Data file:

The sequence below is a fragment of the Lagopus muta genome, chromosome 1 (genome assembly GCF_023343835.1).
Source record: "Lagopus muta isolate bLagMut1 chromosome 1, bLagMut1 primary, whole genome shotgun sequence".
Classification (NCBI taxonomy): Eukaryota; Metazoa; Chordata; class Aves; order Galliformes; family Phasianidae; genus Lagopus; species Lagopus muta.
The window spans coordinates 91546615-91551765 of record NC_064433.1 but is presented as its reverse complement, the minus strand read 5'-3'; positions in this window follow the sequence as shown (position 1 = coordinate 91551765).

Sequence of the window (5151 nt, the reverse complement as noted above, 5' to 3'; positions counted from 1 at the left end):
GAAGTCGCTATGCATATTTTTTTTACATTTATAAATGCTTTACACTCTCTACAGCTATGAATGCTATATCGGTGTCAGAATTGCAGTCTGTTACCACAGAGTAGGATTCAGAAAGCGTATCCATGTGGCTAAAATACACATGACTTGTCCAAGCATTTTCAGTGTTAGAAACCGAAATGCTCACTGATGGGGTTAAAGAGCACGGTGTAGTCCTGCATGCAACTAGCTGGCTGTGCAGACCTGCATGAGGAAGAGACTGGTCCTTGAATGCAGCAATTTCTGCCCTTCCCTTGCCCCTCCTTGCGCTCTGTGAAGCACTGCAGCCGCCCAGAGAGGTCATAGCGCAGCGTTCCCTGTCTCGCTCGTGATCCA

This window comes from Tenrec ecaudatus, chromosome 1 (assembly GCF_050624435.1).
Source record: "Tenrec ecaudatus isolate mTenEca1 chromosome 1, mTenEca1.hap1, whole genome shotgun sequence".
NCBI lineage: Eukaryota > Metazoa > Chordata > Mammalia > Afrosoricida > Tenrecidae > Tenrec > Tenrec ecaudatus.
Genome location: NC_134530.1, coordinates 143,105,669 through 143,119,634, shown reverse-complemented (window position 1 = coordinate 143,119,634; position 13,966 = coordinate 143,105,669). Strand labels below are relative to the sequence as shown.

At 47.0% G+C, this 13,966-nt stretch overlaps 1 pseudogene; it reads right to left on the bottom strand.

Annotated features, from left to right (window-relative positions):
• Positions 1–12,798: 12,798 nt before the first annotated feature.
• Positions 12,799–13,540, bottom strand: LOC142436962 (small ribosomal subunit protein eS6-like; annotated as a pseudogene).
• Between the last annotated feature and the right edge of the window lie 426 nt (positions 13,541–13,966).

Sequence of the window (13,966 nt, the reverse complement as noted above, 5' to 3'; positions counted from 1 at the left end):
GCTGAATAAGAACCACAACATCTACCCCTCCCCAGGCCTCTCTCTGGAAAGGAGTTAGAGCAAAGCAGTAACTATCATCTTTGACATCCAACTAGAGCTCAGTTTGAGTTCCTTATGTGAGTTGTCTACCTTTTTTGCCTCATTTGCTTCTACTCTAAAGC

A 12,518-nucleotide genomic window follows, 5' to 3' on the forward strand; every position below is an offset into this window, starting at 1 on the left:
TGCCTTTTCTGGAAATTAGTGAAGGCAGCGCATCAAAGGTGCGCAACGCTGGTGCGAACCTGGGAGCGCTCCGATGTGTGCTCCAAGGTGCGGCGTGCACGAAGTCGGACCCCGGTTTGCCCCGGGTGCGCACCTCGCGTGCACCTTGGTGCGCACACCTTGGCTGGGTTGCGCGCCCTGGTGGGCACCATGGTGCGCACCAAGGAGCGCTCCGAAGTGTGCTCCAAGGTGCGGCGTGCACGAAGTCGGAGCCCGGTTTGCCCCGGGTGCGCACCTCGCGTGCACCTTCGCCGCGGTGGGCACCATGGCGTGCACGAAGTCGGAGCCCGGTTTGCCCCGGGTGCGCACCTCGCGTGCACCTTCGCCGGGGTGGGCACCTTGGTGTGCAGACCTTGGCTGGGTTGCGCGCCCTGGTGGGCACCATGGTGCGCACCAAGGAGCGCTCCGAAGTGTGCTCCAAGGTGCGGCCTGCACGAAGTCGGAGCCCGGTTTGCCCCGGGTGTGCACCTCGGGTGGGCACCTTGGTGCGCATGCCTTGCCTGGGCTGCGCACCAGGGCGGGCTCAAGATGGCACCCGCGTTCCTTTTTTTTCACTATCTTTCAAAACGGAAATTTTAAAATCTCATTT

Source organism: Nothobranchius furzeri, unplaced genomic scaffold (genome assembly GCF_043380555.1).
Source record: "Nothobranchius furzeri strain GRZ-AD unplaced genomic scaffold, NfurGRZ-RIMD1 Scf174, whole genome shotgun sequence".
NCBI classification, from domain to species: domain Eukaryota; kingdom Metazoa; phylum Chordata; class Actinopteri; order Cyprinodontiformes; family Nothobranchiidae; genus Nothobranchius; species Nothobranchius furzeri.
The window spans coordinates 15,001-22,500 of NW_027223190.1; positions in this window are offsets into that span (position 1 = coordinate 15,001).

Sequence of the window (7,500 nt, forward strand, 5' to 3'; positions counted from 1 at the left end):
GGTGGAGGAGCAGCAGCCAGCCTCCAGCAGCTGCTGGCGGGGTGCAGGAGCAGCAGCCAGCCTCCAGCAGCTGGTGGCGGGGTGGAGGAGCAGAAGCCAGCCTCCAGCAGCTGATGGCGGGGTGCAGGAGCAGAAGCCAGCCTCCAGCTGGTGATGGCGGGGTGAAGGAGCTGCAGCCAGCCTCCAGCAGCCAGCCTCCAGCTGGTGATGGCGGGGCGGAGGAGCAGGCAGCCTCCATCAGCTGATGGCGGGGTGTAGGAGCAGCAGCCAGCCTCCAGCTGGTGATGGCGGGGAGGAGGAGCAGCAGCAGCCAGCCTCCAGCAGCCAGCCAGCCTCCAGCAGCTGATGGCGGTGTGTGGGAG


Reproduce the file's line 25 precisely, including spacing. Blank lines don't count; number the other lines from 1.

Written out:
GGTGGAGGAGCAGCAGCCAGCCTCCAGCAGCTGCTGGCGGGGTGCAGGAGCAGCAGCCAGCCTCCAGCAGCTGGTGGCGGGGTGGAGGAGCAGAAGCCAGCCTCCAGCAGCTGATGGCGGGGTGCAGGAGCAGAAGCCAGCCTCCAGCTGGTGATGGCGGGGTGAAGGAGCTGCAGCCAGCCTCCAGCAGCCAGCCTCCAGCTGGTGATGGCGGGGCGGAGGAGCAGGCAGCCTCCATCAGCTGATGGCGGGGTGTAGGAGCAGCAGCCAGCCTCCAGCTGGTGATGGCGGGGAGGAGGAGCAGCAGCAGCCAGCCTCCAGCAGCCAGCCAGCCTCCAGCAGCTGATGGCGGTGTGTGGGAG